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Study: Speeding an increasing factor in teen driving fatalities
Posted By Kinnard, Clayton & Beveridge || Jul 4, 2013
Over the past several years much attention has been given to the dangers associated with distracted driving among teenagers. And while distracted driving can certainly lead to fatal accidents, there is concern that attention given to preventing distracted driving is overshadowing the dangers associated with speeding.
According to the Governors Highway Safety Association, the role of speeding in teen driving fatalities has increased over the past decade. The report, which was funded by State Farm, found that speed was a factor in 30 percent of fatal teen crashes in 2000. By 2011, the speed playing a factor in fatal crashed increased to 33 percent of all teen driving fatalities.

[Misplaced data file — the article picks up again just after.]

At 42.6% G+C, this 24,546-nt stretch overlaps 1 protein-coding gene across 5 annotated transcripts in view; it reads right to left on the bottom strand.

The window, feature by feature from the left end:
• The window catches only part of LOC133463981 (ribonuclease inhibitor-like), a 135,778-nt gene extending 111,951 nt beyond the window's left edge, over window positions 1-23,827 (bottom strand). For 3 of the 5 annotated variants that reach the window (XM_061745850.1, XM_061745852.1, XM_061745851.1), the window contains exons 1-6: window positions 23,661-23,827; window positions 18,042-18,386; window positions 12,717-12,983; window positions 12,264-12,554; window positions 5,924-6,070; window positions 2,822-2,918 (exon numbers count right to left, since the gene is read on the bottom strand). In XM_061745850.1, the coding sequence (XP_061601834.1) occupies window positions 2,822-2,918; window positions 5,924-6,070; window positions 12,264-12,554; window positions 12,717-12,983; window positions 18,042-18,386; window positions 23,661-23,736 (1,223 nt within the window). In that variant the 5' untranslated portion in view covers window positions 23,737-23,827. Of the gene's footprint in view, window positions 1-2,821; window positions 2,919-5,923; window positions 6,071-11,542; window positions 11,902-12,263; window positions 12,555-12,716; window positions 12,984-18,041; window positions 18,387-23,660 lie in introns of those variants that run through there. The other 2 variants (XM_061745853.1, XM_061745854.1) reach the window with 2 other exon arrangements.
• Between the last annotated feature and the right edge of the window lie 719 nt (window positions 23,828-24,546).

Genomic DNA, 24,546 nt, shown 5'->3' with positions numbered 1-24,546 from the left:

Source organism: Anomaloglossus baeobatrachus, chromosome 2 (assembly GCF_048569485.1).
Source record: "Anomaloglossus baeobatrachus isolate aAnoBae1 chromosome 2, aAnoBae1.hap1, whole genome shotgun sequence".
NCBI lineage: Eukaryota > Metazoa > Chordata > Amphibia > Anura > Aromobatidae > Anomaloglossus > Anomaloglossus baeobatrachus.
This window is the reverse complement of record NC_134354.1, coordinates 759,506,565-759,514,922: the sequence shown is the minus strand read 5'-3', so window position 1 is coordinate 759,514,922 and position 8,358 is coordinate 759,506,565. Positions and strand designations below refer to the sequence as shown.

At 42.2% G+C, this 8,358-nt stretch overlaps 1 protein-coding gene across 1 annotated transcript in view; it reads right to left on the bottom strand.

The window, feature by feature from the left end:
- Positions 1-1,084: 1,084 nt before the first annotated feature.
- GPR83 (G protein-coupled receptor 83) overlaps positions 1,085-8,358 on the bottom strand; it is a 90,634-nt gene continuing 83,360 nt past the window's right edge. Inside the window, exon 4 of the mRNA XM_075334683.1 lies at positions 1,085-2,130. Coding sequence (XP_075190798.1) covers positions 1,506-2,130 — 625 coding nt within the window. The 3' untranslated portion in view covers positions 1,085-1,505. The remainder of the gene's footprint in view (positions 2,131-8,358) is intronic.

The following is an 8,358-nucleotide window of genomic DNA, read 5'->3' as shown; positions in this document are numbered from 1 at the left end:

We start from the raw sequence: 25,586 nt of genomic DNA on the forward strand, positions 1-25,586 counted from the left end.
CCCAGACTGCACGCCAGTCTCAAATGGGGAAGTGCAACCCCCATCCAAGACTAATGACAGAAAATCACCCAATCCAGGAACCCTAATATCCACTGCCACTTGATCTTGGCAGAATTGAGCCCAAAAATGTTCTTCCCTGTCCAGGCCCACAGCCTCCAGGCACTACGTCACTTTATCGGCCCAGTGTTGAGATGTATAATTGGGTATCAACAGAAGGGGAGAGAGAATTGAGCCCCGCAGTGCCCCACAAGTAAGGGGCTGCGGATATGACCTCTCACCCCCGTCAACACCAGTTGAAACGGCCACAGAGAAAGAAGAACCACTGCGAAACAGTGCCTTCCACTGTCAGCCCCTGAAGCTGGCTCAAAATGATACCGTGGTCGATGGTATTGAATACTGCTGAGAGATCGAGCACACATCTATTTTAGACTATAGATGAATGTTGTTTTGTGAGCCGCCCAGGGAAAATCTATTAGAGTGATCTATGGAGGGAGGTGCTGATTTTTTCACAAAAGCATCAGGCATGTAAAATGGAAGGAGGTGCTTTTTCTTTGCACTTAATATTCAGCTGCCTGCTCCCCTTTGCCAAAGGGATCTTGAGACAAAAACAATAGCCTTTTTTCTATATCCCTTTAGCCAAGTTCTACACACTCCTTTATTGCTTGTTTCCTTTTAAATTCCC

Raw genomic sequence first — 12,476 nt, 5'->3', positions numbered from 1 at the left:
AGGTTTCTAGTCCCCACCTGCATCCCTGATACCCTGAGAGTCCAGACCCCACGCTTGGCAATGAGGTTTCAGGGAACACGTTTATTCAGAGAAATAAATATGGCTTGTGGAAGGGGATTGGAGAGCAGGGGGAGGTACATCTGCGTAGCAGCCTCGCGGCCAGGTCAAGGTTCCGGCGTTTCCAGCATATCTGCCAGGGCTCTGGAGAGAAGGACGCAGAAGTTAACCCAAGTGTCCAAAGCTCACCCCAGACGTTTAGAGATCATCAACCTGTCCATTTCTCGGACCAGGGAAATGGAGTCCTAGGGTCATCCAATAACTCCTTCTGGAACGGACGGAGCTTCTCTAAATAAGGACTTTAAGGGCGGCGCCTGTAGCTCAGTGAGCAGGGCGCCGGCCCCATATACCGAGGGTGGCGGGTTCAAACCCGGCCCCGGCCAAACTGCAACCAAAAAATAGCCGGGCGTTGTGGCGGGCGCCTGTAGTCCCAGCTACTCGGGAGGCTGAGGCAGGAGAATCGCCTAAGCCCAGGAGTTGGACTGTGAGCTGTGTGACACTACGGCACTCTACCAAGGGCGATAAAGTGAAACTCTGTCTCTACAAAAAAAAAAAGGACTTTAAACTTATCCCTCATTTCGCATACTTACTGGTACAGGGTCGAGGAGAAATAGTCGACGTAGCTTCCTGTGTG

Susan Ferguson, a highway safety consultant who authored the report, said speeding must also be addressed in order to reduce the number of teen driving accidents. The focus cannot solely be on distracted driving and drunk driving.
In looking at the issue, Peter Kissinger, the CEO of the AAA Foundation for Traffic Safety, said speeding is ingrained in American Culture. For example, even though 63 percent of those asked said that speeding in residential areas is unacceptable, 47 percent reported still doing it within the past month.
Speeding is also dangerous for any driver, regardless of age. However, the report found male teens driving at night with other teens in the car is the most common speeding scenario among teenagers.
The report encourages police to really crackdown on following speeding laws. Additionally, parents are encouraged to not buy a teen their own car right away. This is due to the fact that teens are more likely to speed when they are driving their own car as opposed to the family car.